Sleeper samples (2016)
Byron Buxton, Minnesota Twins, Bats Right, Age 22 – Buxton is a top prospect and will try to win the center field job this spring. But he has to lay off breaking pitches out of the strike zone. He was overmatched at the plate after his recall last year as his 35/7 k/bb ratio attests. He also needs to stay healthy having battled injuries the last two seasons. But the Twins believe in him and traded away Aaron Hicks to give him a chance. He has line drive power, good speed and top defensive ability. He will be the most valuable for his stolen base potential right now and should grow into more home run power in a couple of years. A long-shot this year so don’t get carried away.
C.J. Cron, Los Angeles Angels, Bats Right, Age 26 – Cron, a former top draft pick, still needs to improve his k/bb ratio but has produced in a sort of platoon role of late. The fact that he hit right-handers better in the second half last year is a good sign but we need to see him keep that up for an entire season. Streaky hitter. He could begin the season as the DH but also has first base eligibility. Consider him late in deeper leagues.
Jarrod Dyson, Kansas City Royals, Bats Left, Age 31 – Dyson has excellent speed and is a decent defensive outfielder but has no power and struggles with plate discipline. He is a part-timer and injury-prone, mostly battling ankle and lat ailments the last few years. He has value late or on reserve for the steals. [Dyson (strained right oblique) will likely begin the season on the DL and miss 2-3 weeks]
Brock Holt, Boston Red Sox – Holt was named the starter in left field against right-handers. Chris Young or Rusney Castillo will likely be his platoon partner so drop Castillo from your sleeper lists.
Brad Miller, Seattle Mariners – Miller is having a great spring and has won the starting shortstop job outright. He has 15-25 home run potential.
Jonathan Schoop, Baltimore Orioles – Schoop has 20+ homer potential but still needs to improve his k/bb ratio to raise the batting average.
Travis Shaw, Boston Red Sox – Shaw will open the season at third base and has 20-homer potential if he holds it.
Kevin Gausman, Baltimore Orioles, Throws Right, Age 25 – Gausman throws in the mid-90s with sinking action (touches 99) with a nasty splitter, a slider and good control. He gets a lot of ground balls as well. He missed six weeks with shoulder tendinitis last year and has had some flair-ups this spring. He has shown flashes in the past but should be ready to break out if he can remain healthy and continue to refine his off-speed stuff.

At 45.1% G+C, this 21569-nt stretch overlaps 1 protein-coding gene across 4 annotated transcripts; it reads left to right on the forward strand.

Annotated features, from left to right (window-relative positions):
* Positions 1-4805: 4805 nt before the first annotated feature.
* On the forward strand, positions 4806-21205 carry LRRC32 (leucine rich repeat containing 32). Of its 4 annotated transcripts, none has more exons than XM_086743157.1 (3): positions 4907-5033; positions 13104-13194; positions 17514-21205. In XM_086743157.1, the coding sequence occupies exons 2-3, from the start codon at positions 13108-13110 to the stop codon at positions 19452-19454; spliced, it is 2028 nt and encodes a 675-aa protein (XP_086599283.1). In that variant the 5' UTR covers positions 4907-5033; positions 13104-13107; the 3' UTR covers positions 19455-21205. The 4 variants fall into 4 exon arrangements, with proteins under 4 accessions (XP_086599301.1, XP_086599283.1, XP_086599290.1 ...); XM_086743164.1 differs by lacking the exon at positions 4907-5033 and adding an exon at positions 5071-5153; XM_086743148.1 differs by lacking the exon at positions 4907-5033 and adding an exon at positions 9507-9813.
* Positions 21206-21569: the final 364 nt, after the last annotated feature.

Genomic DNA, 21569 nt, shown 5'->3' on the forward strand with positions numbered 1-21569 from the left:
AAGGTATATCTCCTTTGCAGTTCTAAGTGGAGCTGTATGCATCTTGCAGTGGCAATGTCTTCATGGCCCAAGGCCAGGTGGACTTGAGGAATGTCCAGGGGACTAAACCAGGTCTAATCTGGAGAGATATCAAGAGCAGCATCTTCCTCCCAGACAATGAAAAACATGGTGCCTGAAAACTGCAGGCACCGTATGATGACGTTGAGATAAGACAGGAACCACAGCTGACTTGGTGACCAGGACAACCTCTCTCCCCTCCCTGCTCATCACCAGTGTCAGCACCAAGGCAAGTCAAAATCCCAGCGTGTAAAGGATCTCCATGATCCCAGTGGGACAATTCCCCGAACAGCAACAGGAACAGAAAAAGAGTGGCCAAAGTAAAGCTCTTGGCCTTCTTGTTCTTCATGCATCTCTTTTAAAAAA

Jake Odorizzi, Tampa Bay Rays, Throws Right, Age 26 – Odorizzi throws in the low-90s with a cutter and splitter. His mechanics have improved which is the key to his command. They also like his makeup, calmness and confidence. He got off to a great start last year and then suffered a strained oblique, missing a month, and struggled a bit in the second half.
Dylan Bundy, Baltimore Orioles, Throws Right, Age 23 – Bundy, the fourth overall pick in the 2011 draft, says he’s healthy after a few years of injuries. He has pitched in just 17 games the past two seasons following Tommy John surgery. He pitched in just eight games last season before he was shut down with a calcification in his shoulder. He then missed most of the Arizona Fall League with elbow tightness. When healthy he throws in the mid-90s with a change, curve and slider – top stuff. He is out of options so he has to make the team or be subject waivers before he can be sent to the minors. He will likely compete for a bullpen spot this spring. When he’s healthy, he still has the stuff to be a top starter. Grab him on reserve for the vast potential.
Kendall Graveman, Oakland Athletics, throws Right, Age 24 – Graveman throws an 88-92 sinker (touches 95), a cutter, a slider and a changeup with pretty good control. Not a big strikeout guy but can work deep into games and get a lot of groundballs. He missed the final six weeks with an oblique injury last year. He could be a sleeper this year if he improves the changeup and wins back his spot in the rotation.